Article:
I attended training for three months while also receiving piano lessons and running to auditions and working on sets. This was possibly the best way for me to learn about the industry... to get out there and do it. Some weekends I flew to Louisiana to audition and work on sets as well. While I was in Los Angeles, I kept extremely busy and I was constantly reading and studying the art of acting. Thanks to #MoviePass I was able to go see a movie every night for virtually free. Every single night. Yay free research! I ended up finding jobs that would pay me a very small price to go and be an audience member at the Warner Bros. Studios or to go to exclusive viewing premieres. I found a way to make everything work for me so that the loneliness and mentally taxing world of Los Angeles would not eat me up. Eventually, I couldn't out run it.

After about a month of living on the coast of California in Huntington Beach, I decided it would be a good idea to decrease my rent and move to Los Angeles. The only option I had in regards to my finances was to move into a house of 40 people where 8 people slept to a room and there were only three showers. Great idea.

The people I lived with for a month and a half right near the Dodger Stadium, were of a different caliber than anyone I have ever met. These people were aspiring actors, writers, musicians, DJ's... anything entertainment industry related, you name it. They were also all vegan. That was very new to me. Tofu. Everywhere. When I moved there I was given a boxed-in twin sized bed on the floor. I lived in this small box. Here I kept all my storage, my possessions, and my very very uncomfortable bed. I got ready in this box, I ate in this box, I did homework in this box, I cried in this box, I don't think I ever smiled once in that box. Depression crept in. I would leave the house constantly just so I didn't have to be there. I didn't end up making any friends and I lived in a very very unsafe area. Here is when I learned the effect mental health as on physical health, but like any good story, that is a story for a different time.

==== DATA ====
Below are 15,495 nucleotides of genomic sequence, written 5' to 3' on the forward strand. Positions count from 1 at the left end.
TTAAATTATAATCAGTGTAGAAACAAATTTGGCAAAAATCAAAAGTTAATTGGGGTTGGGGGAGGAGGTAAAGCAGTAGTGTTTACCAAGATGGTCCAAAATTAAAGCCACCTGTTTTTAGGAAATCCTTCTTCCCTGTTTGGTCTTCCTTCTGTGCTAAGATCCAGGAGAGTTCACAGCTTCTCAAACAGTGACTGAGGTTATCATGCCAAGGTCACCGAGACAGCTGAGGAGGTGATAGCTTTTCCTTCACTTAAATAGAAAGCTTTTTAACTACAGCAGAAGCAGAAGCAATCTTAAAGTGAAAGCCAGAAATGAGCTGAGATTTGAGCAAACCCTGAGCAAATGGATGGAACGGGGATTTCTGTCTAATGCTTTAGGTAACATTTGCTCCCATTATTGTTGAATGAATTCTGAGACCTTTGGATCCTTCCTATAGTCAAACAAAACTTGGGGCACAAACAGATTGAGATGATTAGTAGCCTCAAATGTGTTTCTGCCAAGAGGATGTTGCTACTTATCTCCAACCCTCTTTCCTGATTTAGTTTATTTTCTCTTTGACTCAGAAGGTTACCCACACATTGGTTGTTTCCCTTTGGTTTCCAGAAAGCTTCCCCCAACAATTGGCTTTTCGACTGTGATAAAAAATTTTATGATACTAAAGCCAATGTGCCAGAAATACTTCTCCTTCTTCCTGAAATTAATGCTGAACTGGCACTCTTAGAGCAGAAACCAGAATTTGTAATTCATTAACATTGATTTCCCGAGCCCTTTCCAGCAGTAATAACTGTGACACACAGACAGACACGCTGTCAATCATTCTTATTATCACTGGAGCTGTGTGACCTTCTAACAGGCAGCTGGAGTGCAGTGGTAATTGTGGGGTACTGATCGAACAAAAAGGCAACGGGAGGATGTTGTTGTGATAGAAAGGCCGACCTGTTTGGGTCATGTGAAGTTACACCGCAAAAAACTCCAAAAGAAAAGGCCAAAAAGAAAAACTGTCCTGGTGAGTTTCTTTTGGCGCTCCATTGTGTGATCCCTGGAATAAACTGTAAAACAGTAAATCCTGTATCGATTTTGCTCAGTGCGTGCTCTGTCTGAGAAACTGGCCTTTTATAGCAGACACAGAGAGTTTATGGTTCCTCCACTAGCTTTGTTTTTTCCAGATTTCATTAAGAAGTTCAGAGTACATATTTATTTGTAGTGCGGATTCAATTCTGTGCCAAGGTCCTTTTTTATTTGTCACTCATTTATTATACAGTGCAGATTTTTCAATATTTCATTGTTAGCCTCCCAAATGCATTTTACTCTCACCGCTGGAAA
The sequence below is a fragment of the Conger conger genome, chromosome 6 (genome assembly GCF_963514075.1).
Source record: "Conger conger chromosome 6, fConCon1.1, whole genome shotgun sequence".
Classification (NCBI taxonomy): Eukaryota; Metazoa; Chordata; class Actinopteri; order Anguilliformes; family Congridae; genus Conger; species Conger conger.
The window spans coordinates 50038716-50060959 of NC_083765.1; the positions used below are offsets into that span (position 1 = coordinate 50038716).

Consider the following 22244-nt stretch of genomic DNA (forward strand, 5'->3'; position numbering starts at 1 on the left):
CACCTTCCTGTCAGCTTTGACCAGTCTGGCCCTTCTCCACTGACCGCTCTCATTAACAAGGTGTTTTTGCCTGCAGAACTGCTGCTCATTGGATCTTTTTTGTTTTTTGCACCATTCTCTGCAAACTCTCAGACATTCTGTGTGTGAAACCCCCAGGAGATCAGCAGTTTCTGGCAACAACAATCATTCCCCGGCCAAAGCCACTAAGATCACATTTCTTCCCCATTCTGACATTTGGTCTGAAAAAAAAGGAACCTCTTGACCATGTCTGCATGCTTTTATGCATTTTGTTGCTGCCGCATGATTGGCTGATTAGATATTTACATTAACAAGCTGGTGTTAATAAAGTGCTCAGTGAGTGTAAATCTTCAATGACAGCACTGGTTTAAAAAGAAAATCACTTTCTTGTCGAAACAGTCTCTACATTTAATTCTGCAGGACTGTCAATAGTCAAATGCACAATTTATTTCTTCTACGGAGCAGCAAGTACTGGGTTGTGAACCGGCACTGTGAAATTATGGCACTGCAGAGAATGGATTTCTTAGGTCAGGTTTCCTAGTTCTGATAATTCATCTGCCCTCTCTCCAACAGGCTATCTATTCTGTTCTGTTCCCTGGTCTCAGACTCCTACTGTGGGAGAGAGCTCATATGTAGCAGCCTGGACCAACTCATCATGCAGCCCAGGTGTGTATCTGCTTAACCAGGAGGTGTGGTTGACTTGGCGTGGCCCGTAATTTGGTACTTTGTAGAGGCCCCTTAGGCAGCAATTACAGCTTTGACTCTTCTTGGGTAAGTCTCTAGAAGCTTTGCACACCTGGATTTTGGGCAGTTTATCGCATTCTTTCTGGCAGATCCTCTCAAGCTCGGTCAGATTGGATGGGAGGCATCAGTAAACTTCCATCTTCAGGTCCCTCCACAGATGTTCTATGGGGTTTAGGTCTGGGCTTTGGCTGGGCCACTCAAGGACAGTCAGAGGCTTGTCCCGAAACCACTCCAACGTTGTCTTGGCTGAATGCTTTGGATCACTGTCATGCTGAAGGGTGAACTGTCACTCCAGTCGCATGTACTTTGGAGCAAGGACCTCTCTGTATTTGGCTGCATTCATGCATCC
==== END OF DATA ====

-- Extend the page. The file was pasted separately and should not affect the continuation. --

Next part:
Living on the sunny west coast forced me into the psychological dangers of isolation, and the psychological powers of motivation. Despite the times I got fake parking tickets I couldn't afford, despite the times creepy men followed me home, despite the times I realized I will not know when my next meal will be, I never once questioned why I was doing what I was doing. I never felt the desire to give up, to turn around, or to quit. When I felt my mental health deteriorating, I found myself signing up for more acting classes, giving myself permission to fail in auditions, and doing anything to find success. I let things hit me, hit me hard, but I always knew what I was there to do and nothing would stop me. In fact, any bad experience I've stored for character development. Acting any chance I had, any place I could, was the only light shining over the deep hole I was in. I suppose that I had come to a point where I figured nothing could get worse so I just let myself fall victim to my fear of failing, and once I gave myself that permission to fail is when I truly succeeded.


Next week I will be elaborating on the topics I briefly mentioned and talk about how I've ended up surviving through it all. Let me know what parts of my story you guys want to hear the most! Comment below!